Why Hispanics Should Care About the National Debt


Why Hispanics Should Care About the National Debt

Oct 25th, 2010 2 min read

Spokesperson, The LIBRE Initiative

Israel Ortega is a former contributor for The Foundry.

For many lawmakers, the hangover is kicking in. After years of going on a spending binge, lawmakers are sobering up (albeit temporarily) to the cries of an anxious electorate pleading that we hit the brakes.

A recently conducted Gallup poll confirmed this. Only terrorism topped the national debt among American’s biggest fears. Perhaps that’s why politicians of virtually every political stripe are at least paying lip service to curbing federal spending as they campaign for this year’s midterm elections.

But come next year, will lawmakers have the stomachs to follow through with their campaign promises of greater fiscal restraint?

Let’s hope so. We are desperately in need of bold leadership to confront the threat posed by a rapidly rising national debt. Besides living up to their promises of exercising greater restraint when dipping into the national purse, policymakers will have to grapple with the vexing demographic changes to our country’s makeup, and their implications to the sacred cows of many government programs including the “Big Three” -- Social Security, Medicare and Medicaid. Collectively, these expensive government programs are determining huge amounts of how our federal government spends our hard-earned tax money.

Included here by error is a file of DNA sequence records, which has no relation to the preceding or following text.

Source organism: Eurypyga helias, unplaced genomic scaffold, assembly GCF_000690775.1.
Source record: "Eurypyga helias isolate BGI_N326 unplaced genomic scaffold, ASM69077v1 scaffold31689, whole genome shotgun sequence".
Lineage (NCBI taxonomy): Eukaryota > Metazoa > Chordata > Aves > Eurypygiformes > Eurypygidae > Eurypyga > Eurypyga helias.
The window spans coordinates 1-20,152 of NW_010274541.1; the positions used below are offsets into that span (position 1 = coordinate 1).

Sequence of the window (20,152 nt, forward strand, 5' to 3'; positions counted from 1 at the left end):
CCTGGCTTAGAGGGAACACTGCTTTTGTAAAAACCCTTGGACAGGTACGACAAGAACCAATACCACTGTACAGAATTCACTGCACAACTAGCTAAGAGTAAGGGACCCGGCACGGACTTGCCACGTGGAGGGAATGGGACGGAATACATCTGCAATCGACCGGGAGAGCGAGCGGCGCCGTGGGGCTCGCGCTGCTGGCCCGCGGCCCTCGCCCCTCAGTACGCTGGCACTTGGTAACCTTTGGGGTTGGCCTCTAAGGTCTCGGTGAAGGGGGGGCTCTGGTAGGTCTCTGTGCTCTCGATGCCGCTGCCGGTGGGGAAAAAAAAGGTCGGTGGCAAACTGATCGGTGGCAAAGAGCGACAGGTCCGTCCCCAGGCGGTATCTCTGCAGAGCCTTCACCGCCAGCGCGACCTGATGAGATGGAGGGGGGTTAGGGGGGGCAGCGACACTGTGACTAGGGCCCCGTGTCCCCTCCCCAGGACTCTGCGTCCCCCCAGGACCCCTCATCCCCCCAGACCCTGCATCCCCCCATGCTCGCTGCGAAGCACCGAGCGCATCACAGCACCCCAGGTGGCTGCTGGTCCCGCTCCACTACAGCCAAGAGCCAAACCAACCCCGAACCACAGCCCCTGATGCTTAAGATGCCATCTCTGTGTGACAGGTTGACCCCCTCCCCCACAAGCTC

Too many lawmakers are choosing to stick their heads in the sand rather than answer tough questions about how best to fulfill the government’s pledge for many of these programs while reforming an entitlement system in desperate need of repair.

This is a national problem of course, but for the fastest-growing demographic in the country, this is a particularly timely and relevant topic. With a Hispanic population of around 50 million people (which is only expected to grow in the years to come), Hispanics will be among those who stand to gain or lose the most from whatever policymakers do concerning our national debt. Unless something is done to reduce the national debt, Hispanics will be among the many picking up the tab.

Hispanics, like the rest of America, must ask themselves if policymakers’ neglect is imperiling the American Dream.

For proof, consider that today the debt held by the public stands at approximately $8.6 trillion, up from around $7.5 trillion less than a year ago. Over the past three decades, debt held by the public averaged about 39.4 percent of our economy. But last year, it stood at 53 percent – the highest since 1955. According to the Congressional Budget Office, interest payments on the national debt will triple over the next six years, to approximately $600 billion annually.

To put these numbers in context, that means our interest payments could be more than what Congress spends on education, energy, transportation, housing and environment protection combined!

In this light, it is evident that the grassroots movement being manifested in a growing and influential tea party is right to demand a change from Washington. Beyond the hundreds of billion-dollar entitlement programs on auto-pilot, Congress has been doubling down by spending on a costly health care reform program -- one that is deeply unpopular and will add substantially to our country’s national deficit.

In case we want to take a look at the collision course we’re heading in unless action is taken, we need only look across the pond to Europe, where riots have broken out over fiscal restraint. Spain, Greece and now France are among the countries coping with the harsh reality that money is running out to pay for their countries’ generous welfare programs.

The writing is on the wall. If we want to bequeath a free and prosperous land to our children and grandchildren, we must hold our elected officials accountable to the real perils of our irresponsible surge in government spending and our rapidly rising national debt.

Israel Ortega is the Spanish Media Associate for The Heritage Foundation.

First appeared in Fox News Latino